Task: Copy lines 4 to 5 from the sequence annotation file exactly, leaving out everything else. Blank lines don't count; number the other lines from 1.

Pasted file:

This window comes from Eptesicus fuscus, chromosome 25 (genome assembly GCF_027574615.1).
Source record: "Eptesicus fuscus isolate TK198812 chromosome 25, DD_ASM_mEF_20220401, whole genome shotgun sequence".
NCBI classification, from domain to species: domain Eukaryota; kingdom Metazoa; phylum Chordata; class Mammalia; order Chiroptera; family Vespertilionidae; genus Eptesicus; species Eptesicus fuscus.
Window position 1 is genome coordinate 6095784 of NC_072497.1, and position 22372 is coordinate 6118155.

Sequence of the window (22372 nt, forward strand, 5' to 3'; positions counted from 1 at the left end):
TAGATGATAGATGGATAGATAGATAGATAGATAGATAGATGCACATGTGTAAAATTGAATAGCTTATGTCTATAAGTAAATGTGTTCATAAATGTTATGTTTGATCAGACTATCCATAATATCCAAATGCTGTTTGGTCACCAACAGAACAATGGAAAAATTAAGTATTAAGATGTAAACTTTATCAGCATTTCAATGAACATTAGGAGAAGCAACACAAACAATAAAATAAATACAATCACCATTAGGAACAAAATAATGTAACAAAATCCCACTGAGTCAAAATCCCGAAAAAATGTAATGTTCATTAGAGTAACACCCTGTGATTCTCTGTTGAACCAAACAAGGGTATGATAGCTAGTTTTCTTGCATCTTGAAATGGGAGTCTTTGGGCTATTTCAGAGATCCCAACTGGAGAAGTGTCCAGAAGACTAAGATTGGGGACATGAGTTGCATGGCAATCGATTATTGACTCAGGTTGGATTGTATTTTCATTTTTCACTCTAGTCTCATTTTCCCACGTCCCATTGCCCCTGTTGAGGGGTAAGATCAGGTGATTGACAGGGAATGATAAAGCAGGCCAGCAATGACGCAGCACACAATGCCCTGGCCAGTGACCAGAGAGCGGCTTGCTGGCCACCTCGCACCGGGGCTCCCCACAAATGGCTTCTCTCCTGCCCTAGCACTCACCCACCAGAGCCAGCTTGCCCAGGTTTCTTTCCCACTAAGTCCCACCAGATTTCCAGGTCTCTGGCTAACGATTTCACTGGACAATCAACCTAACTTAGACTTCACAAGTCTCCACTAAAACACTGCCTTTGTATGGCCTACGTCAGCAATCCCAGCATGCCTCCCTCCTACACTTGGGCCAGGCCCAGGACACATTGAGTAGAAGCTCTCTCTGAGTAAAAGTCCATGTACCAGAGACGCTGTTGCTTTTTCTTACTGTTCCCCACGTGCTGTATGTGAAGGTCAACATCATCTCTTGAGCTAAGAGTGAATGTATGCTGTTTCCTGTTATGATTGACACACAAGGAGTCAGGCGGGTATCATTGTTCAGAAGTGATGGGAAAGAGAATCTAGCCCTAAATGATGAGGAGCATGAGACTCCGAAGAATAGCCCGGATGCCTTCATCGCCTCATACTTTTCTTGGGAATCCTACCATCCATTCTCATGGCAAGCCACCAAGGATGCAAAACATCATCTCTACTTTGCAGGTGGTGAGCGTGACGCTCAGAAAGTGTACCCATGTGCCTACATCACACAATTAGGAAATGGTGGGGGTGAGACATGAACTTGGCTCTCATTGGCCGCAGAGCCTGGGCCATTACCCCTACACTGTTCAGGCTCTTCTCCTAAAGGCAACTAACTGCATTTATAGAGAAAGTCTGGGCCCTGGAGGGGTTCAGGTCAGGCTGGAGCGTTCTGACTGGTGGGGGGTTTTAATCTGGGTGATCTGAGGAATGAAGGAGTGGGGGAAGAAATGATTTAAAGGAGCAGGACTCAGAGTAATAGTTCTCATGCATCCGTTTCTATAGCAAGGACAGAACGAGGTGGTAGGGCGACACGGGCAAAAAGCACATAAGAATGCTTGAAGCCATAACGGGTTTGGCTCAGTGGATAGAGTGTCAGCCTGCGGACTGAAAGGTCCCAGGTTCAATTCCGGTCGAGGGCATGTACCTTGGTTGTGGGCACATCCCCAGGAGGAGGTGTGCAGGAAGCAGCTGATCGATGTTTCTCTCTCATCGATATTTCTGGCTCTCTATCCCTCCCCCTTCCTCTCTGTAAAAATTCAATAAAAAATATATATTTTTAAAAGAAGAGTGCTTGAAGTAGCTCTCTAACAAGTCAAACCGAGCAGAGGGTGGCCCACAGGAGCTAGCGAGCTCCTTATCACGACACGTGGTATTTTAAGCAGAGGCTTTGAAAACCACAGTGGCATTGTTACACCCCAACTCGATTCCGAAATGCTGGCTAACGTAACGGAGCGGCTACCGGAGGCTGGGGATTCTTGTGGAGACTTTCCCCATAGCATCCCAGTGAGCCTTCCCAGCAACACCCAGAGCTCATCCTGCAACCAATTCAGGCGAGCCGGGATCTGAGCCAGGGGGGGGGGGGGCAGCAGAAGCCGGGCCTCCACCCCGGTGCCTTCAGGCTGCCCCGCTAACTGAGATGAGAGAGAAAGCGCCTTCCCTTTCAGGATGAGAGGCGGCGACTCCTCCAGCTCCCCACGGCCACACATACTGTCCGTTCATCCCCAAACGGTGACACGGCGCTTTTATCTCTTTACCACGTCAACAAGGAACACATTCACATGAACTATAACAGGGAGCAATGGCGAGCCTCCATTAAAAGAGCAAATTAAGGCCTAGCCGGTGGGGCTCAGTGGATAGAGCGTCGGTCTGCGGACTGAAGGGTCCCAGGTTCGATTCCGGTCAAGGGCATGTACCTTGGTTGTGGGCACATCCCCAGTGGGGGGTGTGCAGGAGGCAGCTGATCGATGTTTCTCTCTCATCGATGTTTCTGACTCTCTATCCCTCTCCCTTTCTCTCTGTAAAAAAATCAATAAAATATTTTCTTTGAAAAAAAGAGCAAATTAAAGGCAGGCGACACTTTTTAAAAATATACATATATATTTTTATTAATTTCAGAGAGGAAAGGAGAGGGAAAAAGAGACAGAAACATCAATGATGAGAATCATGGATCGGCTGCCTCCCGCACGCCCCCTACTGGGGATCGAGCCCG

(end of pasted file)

Window position 1 is genome coordinate 6095784 of NC_072497.1, and position 22372 is coordinate 6118155.

Sequence of the window (22372 nt, forward strand, 5' to 3'; positions counted from 1 at the left end):